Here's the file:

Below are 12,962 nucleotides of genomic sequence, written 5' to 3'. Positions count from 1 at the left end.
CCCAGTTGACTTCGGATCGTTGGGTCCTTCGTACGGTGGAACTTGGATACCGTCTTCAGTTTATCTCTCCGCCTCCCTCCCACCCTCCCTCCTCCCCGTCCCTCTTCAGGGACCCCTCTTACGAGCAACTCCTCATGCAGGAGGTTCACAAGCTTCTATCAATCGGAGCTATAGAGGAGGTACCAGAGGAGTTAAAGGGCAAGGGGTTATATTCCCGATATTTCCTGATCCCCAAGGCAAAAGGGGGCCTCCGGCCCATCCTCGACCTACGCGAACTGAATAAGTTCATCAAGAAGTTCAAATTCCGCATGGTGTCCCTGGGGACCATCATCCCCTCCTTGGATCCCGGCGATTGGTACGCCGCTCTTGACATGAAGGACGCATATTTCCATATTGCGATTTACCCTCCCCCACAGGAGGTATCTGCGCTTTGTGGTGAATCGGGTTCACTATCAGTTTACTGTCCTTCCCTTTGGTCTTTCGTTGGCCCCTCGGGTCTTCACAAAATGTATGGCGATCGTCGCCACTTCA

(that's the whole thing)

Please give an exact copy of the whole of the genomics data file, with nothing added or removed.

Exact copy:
Below are 12,962 nucleotides of genomic sequence, written 5' to 3'. Positions count from 1 at the left end.
CCCAGTTGACTTCGGATCGTTGGGTCCTTCGTACGGTGGAACTTGGATACCGTCTTCAGTTTATCTCTCCGCCTCCCTCCCACCCTCCCTCCTCCCCGTCCCTCTTCAGGGACCCCTCTTACGAGCAACTCCTCATGCAGGAGGTTCACAAGCTTCTATCAATCGGAGCTATAGAGGAGGTACCAGAGGAGTTAAAGGGCAAGGGGTTATATTCCCGATATTTCCTGATCCCCAAGGCAAAAGGGGGCCTCCGGCCCATCCTCGACCTACGCGAACTGAATAAGTTCATCAAGAAGTTCAAATTCCGCATGGTGTCCCTGGGGACCATCATCCCCTCCTTGGATCCCGGCGATTGGTACGCCGCTCTTGACATGAAGGACGCATATTTCCATATTGCGATTTACCCTCCCCCACAGGAGGTATCTGCGCTTTGTGGTGAATCGGGTTCACTATCAGTTTACTGTCCTTCCCTTTGGTCTTTCGTTGGCCCCTCGGGTCTTCACAAAATGTATGGCGATCGTCGCCACTTCA